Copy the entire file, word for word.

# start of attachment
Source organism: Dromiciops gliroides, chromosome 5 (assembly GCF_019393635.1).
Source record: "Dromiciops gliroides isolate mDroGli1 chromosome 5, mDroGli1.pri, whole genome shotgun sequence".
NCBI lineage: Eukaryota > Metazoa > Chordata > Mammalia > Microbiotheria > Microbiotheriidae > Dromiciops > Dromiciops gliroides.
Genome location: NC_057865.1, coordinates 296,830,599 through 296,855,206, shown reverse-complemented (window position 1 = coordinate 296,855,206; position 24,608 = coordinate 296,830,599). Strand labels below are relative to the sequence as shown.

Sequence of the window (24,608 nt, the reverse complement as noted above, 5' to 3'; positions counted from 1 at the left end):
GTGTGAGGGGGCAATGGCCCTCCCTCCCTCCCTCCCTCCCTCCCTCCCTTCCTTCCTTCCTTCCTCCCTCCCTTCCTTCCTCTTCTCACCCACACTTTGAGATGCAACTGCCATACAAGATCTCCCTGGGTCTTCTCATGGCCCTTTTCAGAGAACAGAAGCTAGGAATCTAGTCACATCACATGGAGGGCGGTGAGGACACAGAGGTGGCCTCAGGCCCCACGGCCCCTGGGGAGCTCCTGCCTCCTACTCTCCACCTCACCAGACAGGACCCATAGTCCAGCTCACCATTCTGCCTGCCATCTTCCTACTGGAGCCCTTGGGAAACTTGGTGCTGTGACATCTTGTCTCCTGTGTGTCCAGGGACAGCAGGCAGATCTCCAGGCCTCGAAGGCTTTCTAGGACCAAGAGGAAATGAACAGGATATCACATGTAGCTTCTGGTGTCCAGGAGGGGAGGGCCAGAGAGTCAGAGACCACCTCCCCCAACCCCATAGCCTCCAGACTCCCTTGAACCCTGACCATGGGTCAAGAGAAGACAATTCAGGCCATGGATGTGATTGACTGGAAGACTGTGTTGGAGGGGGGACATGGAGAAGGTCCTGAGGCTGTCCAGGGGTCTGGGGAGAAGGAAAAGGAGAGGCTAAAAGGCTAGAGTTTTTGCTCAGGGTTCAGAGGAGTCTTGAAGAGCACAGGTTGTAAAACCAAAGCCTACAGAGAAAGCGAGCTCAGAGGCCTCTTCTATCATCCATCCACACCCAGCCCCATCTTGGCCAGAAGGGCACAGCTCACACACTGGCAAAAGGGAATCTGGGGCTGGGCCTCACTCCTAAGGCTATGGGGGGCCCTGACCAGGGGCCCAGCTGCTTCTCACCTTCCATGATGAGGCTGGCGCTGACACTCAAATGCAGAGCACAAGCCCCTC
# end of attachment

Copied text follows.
Source organism: Dromiciops gliroides, chromosome 5 (assembly GCF_019393635.1).
Source record: "Dromiciops gliroides isolate mDroGli1 chromosome 5, mDroGli1.pri, whole genome shotgun sequence".
NCBI lineage: Eukaryota > Metazoa > Chordata > Mammalia > Microbiotheria > Microbiotheriidae > Dromiciops > Dromiciops gliroides.
Genome location: NC_057865.1, coordinates 296,830,599 through 296,855,206, shown reverse-complemented (window position 1 = coordinate 296,855,206; position 24,608 = coordinate 296,830,599). Strand labels below are relative to the sequence as shown.

Sequence of the window (24,608 nt, the reverse complement as noted above, 5' to 3'; positions counted from 1 at the left end):
GTGTGAGGGGGCAATGGCCCTCCCTCCCTCCCTCCCTCCCTCCCTCCCTTCCTTCCTTCCTTCCTCCCTCCCTTCCTTCCTCTTCTCACCCACACTTTGAGATGCAACTGCCATACAAGATCTCCCTGGGTCTTCTCATGGCCCTTTTCAGAGAACAGAAGCTAGGAATCTAGTCACATCACATGGAGGGCGGTGAGGACACAGAGGTGGCCTCAGGCCCCACGGCCCCTGGGGAGCTCCTGCCTCCTACTCTCCACCTCACCAGACAGGACCCATAGTCCAGCTCACCATTCTGCCTGCCATCTTCCTACTGGAGCCCTTGGGAAACTTGGTGCTGTGACATCTTGTCTCCTGTGTGTCCAGGGACAGCAGGCAGATCTCCAGGCCTCGAAGGCTTTCTAGGACCAAGAGGAAATGAACAGGATATCACATGTAGCTTCTGGTGTCCAGGAGGGGAGGGCCAGAGAGTCAGAGACCACCTCCCCCAACCCCATAGCCTCCAGACTCCCTTGAACCCTGACCATGGGTCAAGAGAAGACAATTCAGGCCATGGATGTGATTGACTGGAAGACTGTGTTGGAGGGGGGACATGGAGAAGGTCCTGAGGCTGTCCAGGGGTCTGGGGAGAAGGAAAAGGAGAGGCTAAAAGGCTAGAGTTTTTGCTCAGGGTTCAGAGGAGTCTTGAAGAGCACAGGTTGTAAAACCAAAGCCTACAGAGAAAGCGAGCTCAGAGGCCTCTTCTATCATCCATCCACACCCAGCCCCATCTTGGCCAGAAGGGCACAGCTCACACACTGGCAAAAGGGAATCTGGGGCTGGGCCTCACTCCTAAGGCTATGGGGGGCCCTGACCAGGGGCCCAGCTGCTTCTCACCTTCCATGATGAGGCTGGCGCTGACACTCAAATGCAGAGCACAAGCCCCTC